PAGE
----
Sunday, January 10, 2010

Breastfeeding help

There are certain issues within child-rearing (especially these early years) that can cause emotional arguments. I probably knew I would breastfeed before I became pregnant but it wasn't something I thought about frequently. And yet, it is something that is very important to me. Recently, I have been thinking about my relationship with breastfeeding because of a friend's current struggle.

For me, it is important to think about how I got to where I am today. And, I have a fascination with starting from the beginning. My biggest influence is my mom. She nursed all 3 of us for 2 years each (and my sister and I are 13 months a part so some that is two kids at once). My mom also stayed home with us and money was tight. But, it is not like I grew up hearing stories of breastfeeding or even seeing anyone doing it.

I really connected with my mom again when I became pregnant with H. When I found out I was pregnant, I was in the middle of my intense 13 month master education program. I was working, student-teaching, finishing classes and writing my research. But, I was also very sick, scared and excited. So I would talk to my mom all the time.

I also read everything I could. Even those, "What to expect when you are expecting" books (that for some reason so many people hate but I don't really mind them). I knew that breastfeeding could be hard. I knew that my baby and I would be learning together. But it was one of things that just made sense to me. If my body makes milk, I should give it to my baby. Design and function. I could careless about what people thought we should do. I had enough under my belt that I felt secure.

So H was born, I brought her to the breast immediately and the rest is history.
Ha! There is always more to a story (and sometimes there is less). I have a theory that my milk comes in quickly because of how much I try to nurse my babies but, that is just a theory. I know the help B gave me those first four weeks were invaluable as well. He changed all the diapers, let me sleep when I needed to and took the baby when she wouldn't nurse but was still crying. He rocks, but that is a whole other post.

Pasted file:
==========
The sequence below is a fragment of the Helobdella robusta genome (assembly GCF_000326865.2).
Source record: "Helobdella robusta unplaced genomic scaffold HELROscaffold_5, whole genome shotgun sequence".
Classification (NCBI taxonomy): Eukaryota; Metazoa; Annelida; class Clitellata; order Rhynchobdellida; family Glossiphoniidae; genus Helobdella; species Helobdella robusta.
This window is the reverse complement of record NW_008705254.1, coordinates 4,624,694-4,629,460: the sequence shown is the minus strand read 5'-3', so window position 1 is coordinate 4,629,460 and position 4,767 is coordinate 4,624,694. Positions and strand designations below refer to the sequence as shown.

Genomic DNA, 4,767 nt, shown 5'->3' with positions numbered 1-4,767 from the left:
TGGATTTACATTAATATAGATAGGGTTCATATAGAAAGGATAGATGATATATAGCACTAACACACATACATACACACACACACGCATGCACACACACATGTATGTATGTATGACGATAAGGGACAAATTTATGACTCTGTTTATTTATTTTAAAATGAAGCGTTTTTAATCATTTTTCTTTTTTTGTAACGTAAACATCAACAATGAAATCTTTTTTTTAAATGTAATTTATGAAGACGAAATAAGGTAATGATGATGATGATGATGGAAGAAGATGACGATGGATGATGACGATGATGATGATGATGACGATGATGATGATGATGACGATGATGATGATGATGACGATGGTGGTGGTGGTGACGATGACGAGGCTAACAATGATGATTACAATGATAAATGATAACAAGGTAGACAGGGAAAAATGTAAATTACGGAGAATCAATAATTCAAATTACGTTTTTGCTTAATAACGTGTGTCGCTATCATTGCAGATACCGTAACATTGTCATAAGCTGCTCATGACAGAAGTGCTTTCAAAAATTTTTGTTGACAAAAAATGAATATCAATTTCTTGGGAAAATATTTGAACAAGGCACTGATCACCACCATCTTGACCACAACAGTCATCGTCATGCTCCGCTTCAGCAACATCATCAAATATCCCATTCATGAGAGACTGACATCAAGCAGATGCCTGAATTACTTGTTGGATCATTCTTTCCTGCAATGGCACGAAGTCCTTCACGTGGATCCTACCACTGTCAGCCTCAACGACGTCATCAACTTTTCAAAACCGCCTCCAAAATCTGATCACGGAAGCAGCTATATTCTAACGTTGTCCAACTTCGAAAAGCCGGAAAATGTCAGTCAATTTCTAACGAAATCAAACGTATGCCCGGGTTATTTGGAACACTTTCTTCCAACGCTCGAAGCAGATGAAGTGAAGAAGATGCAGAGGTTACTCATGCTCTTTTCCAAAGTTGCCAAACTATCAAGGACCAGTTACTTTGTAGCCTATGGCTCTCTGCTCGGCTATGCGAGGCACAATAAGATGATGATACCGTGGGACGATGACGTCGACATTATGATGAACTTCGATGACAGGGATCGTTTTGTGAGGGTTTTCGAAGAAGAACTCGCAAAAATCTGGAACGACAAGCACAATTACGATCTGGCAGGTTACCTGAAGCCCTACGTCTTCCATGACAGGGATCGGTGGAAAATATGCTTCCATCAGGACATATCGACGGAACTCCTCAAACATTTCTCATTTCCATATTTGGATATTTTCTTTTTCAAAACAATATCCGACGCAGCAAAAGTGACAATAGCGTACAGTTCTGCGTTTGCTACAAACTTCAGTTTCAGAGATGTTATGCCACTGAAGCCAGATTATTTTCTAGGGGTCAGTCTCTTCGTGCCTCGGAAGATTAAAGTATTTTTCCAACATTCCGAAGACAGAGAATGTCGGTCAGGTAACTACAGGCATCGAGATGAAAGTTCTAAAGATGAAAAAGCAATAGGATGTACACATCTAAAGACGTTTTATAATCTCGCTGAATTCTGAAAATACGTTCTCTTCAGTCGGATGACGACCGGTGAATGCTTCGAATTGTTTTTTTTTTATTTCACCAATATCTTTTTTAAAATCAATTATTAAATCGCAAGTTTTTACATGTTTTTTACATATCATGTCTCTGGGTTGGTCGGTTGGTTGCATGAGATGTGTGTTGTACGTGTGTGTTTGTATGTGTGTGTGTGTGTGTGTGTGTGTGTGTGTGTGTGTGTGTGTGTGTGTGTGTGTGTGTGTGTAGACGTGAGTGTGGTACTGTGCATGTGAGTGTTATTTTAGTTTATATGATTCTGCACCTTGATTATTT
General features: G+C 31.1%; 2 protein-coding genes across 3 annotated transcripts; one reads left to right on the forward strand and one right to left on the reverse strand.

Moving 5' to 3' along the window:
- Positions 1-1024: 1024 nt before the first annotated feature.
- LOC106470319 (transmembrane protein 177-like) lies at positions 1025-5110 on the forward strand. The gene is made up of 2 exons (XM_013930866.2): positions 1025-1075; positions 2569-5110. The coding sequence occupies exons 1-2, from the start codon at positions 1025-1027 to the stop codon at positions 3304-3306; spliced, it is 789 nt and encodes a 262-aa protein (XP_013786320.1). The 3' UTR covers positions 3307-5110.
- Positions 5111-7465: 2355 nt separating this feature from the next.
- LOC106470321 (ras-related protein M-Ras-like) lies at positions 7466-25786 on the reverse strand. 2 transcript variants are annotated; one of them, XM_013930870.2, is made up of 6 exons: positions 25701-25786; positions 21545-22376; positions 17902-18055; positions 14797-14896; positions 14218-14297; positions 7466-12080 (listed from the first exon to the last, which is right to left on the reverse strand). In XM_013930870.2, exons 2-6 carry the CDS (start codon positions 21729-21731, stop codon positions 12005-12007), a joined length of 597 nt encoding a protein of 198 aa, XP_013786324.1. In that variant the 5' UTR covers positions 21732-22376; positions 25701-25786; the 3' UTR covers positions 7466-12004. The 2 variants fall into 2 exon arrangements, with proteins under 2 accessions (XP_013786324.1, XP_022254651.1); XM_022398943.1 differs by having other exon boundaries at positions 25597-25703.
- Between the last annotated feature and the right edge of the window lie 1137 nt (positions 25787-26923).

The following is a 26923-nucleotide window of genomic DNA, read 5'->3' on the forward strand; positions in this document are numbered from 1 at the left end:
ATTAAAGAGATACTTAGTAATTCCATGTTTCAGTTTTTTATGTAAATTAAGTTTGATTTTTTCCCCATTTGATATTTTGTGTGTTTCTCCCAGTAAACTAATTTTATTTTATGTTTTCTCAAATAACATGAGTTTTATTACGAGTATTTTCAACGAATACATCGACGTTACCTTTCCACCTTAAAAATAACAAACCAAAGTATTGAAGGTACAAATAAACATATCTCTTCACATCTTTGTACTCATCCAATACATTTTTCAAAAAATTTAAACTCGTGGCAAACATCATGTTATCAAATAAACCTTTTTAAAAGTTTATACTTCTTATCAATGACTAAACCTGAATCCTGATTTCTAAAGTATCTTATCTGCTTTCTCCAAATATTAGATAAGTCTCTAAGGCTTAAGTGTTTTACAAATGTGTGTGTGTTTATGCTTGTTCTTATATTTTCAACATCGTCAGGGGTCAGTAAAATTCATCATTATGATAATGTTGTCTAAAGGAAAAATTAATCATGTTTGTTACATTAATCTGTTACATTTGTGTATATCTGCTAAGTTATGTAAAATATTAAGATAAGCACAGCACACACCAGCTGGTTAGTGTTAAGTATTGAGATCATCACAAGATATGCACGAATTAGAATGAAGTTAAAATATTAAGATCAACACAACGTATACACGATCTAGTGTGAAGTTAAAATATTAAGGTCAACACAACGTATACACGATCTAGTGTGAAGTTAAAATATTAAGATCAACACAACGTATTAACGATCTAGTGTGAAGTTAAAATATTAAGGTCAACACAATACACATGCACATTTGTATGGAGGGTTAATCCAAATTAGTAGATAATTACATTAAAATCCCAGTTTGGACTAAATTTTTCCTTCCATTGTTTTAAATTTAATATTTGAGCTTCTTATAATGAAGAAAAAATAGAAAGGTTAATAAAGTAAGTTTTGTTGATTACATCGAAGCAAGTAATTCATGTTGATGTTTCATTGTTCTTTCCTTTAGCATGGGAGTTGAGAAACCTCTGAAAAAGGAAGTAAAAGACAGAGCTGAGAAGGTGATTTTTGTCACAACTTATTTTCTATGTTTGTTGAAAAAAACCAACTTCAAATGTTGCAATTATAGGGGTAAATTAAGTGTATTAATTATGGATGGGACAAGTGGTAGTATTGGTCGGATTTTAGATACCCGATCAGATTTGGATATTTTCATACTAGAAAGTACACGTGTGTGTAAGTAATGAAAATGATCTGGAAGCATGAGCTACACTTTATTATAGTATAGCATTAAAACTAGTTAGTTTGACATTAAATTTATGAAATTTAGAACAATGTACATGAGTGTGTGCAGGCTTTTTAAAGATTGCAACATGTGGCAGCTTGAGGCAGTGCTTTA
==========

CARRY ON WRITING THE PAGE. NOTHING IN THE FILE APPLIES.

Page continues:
After those initial weeks, I think breastfeeding is the easiest thing. It does mean I am in charge of feeding but it is for such a short amount of time (in terms of life span). Since I work full time, I also pump for my babies so it doesn't mean I am literally tied to my child either.

So here I am, baby number two. The beginning period was shorter (like the first 2 weeks were hard), I have over 100 ounces in the freezer, and we are coming up on nines months. For the most part, I don't really think about breastfeeding.

I reconnected with an old friend from High School who was pregnant this last time with me (her baby is 7 weeks younger). I love sharing any insight I have about parenting and she has lots of questions. In the beginning of her breastfeeding journey, I feel like I talked her off the edge of quitting breastfeeding. She was having normal issues: feeling like her baby was not getting enough milk and being sleep deprived. And, I knew breastfeeding was important to her. After she got through her rough patch she called to tell me how thankful she was for my help.

For the last two months her baby has been losing weight. Not huge amounts but still worrisome. At the pediatricians last week, they said she needed to use formula.
I am in no way anti-formula. But, I don't understand how there is something magically in formula to make him start gaining weight. And, as always, breastfeeding her son is important to her.
I had offered her some of my milk before. I have extra and I understand how important this is to her. Yesterday, she called to tell me how much food he had ate. She wants to come by for some of my milk. If he doesn't start gaining after two weeks of more food and extra milk, she will give him formula.
She said she feels like a failure.
She told me, "You know you would too if you had to give your baby formula."
And, I hope I wouldn't. I see how hard she is trying, I see how much energy she is putting into this. I have so much respect for how hard she is trying to make this work.
Should she have given formula sooner?
I don't think that is a fair questions. When you want to breastfeed, giving formula can be the beginning of the end of that relationship. Milk production is all about supply and demand.
Can a baby have both?
I have a huge problem with this all or nothing approach that it seems people sometimes view the world.
But I tend to like to view the world on more of a spectrum bases anyways.
I am not sure how to end this post.
And it has taken me a long time to write this too.
I am sure I will have more ideas about this topic and will of course update about her situation.

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